Apple announced the launch of the Apple M1 chipset last year that powers the new line of Apple MacBooks and Mac mini – therefore, departing from Intel CPUs after nearly 15 years of collaboration. As expected, Apple is touting all the features that its M1-powered Macs can perform in the absence of Intel Core CPUs, especially at the battery front. However, Intel, in turn, is now mocking the Cupertino-based tech company that its premium Macs lack compared to other Intel-powered PCs and notebooks in the market. Intel’s latest jibe comes weeks after Microsoft released an advert mocking Apple Macs for lacking touch support and more for the price tag the notebooks come with.
The new campaign was shared on Intel’s Twitter handle and other social media platforms. And that’s not all, Intel has also teamed up with a YouTuber to highlight the superiority of Windows over Mac machines.
One of the things the campaign points out is that Windows machines come with multiple standard USB ports and eGPU support, touch-screen and stylus support – features we are yet to see on the Mac.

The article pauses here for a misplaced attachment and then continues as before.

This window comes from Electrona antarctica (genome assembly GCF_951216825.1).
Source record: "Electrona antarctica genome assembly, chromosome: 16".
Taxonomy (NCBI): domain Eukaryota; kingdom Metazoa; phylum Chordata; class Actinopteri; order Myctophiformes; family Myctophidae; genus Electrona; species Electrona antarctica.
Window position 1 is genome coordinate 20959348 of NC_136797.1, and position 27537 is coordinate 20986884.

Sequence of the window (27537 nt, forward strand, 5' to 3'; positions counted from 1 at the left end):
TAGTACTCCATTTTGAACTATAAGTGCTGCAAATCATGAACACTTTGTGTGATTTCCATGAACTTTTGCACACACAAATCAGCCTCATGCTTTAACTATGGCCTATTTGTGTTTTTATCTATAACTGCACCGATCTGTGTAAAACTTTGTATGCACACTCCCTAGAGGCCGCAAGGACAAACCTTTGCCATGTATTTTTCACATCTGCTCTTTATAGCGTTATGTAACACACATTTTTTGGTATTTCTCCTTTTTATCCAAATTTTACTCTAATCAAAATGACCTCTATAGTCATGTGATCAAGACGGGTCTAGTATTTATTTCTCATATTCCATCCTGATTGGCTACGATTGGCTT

The ad campaign on Twitter reads – “If you can power a rocket launcher and launch Rocket League, you’re not on Mac. Go PC.” The ad essentially claims that the Mac is “not ideal” for scientists and gamers and for those who do not know, ‘Rocket League’ was discontinued on the Mac in 2020.
A PC World report had mentioned that Intel claims its 11th Gen processors can take on and outpace the new ARM-based M1 chips Apple has launched that are currently powering its latest range of MacBooks and iMacs.
According to the report, Intel’s testing showed that the Intel Core i7-1185G7 could “match or greatly exceed the M1’s performance in a MacBook Pro in both native and non-native applications”.
The report also mentions Intel’s claims of being faster and having more features, particularly gaming chops – “You can’t be faster if you can’t run it”.
Apple only very recently began the transition away from Intel’s x86 chips to its own custom M1, ending a long-standing partnership. The Cupertino-based tech giant announced a MacBook Pro, a MacBook Air, and iMac in November last year that ran on the in-house chip and said that they would eventually have all their Macs running on their own custom chip but the transition would take some time.